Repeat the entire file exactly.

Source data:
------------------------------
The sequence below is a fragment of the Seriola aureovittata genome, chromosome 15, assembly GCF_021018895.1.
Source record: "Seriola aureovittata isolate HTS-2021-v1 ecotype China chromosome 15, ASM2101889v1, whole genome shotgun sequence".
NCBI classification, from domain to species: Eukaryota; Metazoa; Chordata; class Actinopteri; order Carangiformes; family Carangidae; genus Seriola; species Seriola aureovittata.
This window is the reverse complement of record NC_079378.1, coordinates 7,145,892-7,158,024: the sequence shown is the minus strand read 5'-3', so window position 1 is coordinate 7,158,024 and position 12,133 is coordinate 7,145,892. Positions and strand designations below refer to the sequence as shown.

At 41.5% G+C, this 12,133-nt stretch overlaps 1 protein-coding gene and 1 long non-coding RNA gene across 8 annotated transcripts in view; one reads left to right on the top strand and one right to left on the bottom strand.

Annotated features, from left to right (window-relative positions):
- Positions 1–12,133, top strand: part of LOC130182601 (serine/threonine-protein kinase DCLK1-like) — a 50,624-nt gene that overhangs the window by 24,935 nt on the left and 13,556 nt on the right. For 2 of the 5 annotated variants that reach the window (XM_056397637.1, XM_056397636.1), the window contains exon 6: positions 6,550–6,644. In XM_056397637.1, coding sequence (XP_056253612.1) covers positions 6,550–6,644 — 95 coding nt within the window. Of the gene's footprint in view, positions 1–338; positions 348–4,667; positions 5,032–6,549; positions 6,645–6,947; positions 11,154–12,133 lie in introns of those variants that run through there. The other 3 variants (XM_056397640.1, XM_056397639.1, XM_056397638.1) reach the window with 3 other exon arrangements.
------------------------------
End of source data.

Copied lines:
The sequence below is a fragment of the Seriola aureovittata genome, chromosome 15, assembly GCF_021018895.1.
Source record: "Seriola aureovittata isolate HTS-2021-v1 ecotype China chromosome 15, ASM2101889v1, whole genome shotgun sequence".
NCBI classification, from domain to species: Eukaryota; Metazoa; Chordata; class Actinopteri; order Carangiformes; family Carangidae; genus Seriola; species Seriola aureovittata.
This window is the reverse complement of record NC_079378.1, coordinates 7,145,892-7,158,024: the sequence shown is the minus strand read 5'-3', so window position 1 is coordinate 7,158,024 and position 12,133 is coordinate 7,145,892. Positions and strand designations below refer to the sequence as shown.

At 41.5% G+C, this 12,133-nt stretch overlaps 1 protein-coding gene and 1 long non-coding RNA gene across 8 annotated transcripts in view; one reads left to right on the top strand and one right to left on the bottom strand.

Annotated features, from left to right (window-relative positions):
- Positions 1–12,133, top strand: part of LOC130182601 (serine/threonine-protein kinase DCLK1-like) — a 50,624-nt gene that overhangs the window by 24,935 nt on the left and 13,556 nt on the right. For 2 of the 5 annotated variants that reach the window (XM_056397637.1, XM_056397636.1), the window contains exon 6: positions 6,550–6,644. In XM_056397637.1, coding sequence (XP_056253612.1) covers positions 6,550–6,644 — 95 coding nt within the window. Of the gene's footprint in view, positions 1–338; positions 348–4,667; positions 5,032–6,549; positions 6,645–6,947; positions 11,154–12,133 lie in introns of those variants that run through there. The other 3 variants (XM_056397640.1, XM_056397639.1, XM_056397638.1) reach the window with 3 other exon arrangements.